Stocks went nowhere on the second day of the trading of the week, with the Nasdaq, which lead yesterday’s gains, logging the steepest loss.
First, the scoreboard:
- Dow: 16.560.54, -9.4, (-0.06%)
- S&P 500: 1,933.75, -3.2, (-0.1%)
- Nasdaq: 4,389.25, -12.1, (0.3%)
And now, the top stories on Tuesday:
1. NFIB’s small business optimism survey for July showed that the number of respondents saying that there are “few or no qualified applicants” for jobs continues to rise, coming in at 42% of respondents in the latest survey. Overall, the index rose 0.7 points to 95.7 in July from June’s reading.
2. The latest Job Openings and Labour Turnover Summary, or JOLTS report, from the BLS showed that job openings grew again in June, to 4.67 million from 4.635 million May. This is slightly better than the 4.6 million openings that were expected by economists. The June report showed that the hires rate was up 0.1% to 3.5% in June, while the separations rate was unchanged at 3.3%. The quits rate was unchanged at 1.8% in June.
3. The Treasury Department released its latest budget statement for July, showing that the deficit narrowed to $US94.6 billion in July, down from $US97.5 billion in the same month last year. This deficit was also narrower than the $US96 billion expected by economists. Year-to-date, the deficit is at $US460.5 billion, down from the $US680.2 billion at the same point last year.
4. Shares of Intercept Pharmaceuticals gained 16% after the company on Monday afternoon announced an update on its liver disease treatment. The stock, which gained more than 55% in after hours trade on Monday, has had a volatile year, nearly quadrupling in one day in January, and including Tuesday’s gains was up more than 320% year-to-date.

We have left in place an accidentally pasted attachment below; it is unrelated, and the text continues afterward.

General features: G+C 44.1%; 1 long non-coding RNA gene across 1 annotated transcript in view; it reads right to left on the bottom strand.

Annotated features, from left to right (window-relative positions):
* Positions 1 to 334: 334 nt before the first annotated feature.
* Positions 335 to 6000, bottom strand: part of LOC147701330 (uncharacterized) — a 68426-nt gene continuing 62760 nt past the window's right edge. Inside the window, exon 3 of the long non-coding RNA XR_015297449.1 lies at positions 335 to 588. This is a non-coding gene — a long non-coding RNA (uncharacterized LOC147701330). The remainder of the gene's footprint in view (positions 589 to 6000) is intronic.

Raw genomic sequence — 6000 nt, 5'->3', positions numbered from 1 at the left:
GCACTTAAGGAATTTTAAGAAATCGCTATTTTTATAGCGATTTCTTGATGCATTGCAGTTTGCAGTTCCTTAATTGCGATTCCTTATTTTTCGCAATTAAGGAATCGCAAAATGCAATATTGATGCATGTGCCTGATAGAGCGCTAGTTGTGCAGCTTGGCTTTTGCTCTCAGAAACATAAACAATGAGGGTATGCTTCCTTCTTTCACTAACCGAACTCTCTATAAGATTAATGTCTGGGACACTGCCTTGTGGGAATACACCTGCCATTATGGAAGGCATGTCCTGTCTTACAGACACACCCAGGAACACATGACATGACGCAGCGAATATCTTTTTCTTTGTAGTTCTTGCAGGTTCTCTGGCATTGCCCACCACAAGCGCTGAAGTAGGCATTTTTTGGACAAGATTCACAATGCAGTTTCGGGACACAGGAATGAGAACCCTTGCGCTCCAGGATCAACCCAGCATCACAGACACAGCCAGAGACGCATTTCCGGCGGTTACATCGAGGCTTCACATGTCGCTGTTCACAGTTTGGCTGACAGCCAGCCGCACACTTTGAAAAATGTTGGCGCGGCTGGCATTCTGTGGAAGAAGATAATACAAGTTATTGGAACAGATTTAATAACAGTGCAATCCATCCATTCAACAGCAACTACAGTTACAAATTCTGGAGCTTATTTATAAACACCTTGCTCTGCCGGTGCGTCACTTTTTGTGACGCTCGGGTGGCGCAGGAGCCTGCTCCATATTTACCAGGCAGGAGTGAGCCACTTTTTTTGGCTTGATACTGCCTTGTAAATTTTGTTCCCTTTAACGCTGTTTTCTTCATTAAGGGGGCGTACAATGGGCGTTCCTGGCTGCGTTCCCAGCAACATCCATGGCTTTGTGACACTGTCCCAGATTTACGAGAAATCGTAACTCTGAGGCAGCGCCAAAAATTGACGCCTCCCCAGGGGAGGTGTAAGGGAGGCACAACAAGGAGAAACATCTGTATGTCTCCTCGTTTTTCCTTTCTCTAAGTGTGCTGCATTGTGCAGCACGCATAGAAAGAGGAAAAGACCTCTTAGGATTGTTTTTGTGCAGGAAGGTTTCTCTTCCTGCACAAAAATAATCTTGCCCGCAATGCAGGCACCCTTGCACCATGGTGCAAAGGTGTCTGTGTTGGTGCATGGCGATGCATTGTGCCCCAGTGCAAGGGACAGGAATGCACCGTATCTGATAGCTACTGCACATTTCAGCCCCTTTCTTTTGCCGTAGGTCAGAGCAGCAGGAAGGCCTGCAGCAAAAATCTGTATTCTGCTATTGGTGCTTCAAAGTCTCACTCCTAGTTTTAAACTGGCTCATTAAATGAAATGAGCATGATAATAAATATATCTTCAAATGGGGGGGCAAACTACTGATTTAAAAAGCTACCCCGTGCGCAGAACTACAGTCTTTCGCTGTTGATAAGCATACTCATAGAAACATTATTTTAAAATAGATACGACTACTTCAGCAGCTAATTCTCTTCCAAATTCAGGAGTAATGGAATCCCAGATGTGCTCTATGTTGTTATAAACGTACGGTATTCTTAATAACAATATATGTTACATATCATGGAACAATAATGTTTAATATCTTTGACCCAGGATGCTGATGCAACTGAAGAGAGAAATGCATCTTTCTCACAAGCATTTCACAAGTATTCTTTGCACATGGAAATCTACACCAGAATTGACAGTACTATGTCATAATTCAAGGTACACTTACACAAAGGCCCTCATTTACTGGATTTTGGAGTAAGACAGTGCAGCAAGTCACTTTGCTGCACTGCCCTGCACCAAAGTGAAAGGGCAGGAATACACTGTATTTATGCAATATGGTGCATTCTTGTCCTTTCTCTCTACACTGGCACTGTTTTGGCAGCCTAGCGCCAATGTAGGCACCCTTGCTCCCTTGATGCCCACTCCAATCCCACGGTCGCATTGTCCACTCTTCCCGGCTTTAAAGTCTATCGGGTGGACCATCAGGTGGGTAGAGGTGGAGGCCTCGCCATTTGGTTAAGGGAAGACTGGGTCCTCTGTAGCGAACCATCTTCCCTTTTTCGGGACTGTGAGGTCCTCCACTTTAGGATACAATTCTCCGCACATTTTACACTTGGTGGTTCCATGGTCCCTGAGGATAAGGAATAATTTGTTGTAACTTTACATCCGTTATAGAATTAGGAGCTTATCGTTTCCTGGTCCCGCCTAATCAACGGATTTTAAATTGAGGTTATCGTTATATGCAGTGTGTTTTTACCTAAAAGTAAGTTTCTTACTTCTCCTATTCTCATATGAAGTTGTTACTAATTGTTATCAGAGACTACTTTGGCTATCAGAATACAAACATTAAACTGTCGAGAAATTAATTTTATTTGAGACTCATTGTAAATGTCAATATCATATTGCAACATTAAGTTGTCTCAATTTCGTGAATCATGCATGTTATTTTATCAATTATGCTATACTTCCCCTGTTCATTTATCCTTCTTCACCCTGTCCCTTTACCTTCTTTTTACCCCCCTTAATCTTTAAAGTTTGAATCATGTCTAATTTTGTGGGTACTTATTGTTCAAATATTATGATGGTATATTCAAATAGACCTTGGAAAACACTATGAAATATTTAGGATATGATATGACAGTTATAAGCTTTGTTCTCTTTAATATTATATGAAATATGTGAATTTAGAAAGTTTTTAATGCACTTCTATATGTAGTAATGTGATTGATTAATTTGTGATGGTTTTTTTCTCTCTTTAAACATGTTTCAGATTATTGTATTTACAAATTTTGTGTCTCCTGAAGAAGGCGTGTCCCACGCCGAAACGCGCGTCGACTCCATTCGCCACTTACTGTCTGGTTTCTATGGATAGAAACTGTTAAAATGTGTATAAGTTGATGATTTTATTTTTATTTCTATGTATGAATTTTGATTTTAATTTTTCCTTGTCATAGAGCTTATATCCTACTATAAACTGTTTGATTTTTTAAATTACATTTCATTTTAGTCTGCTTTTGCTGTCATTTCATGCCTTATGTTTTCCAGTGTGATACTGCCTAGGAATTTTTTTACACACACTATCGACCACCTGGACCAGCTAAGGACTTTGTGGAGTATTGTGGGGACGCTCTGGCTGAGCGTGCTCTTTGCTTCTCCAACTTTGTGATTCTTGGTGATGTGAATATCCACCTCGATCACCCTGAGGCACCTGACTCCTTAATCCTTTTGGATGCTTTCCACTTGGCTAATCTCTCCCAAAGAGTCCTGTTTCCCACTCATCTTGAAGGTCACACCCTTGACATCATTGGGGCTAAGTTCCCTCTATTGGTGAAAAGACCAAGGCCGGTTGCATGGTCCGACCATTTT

5. Revel Casino, the most expensive hotel and casino in Atlantic City history, said it would shut its doors on September 10 after no qualified bidders emerged to bail out the project.
6. Israeli biotech company Vascular Biogenics, which made its debut on the Nasdaq on August 1, said on August 8 that it was no longer public. In a statement, the company said its underwriters, Wells Fargo and Deutsche Bank, terminate the offering “due to an unexpected situation in which a substantial existing U.S. shareholder did not fund payment for shares it previously agreed to purchase in the offering.”
7. Last week, much of the chatter around the market surrounded the massive outflow from high-yield mutual funds. Goldman Sachs’ Charles Himmelberg put this move into some more context in a research note to clients, calling it a “six-sigma” event, or an event that has the same likelihood of flipping a coin 29 times in a row and getting heads each time.
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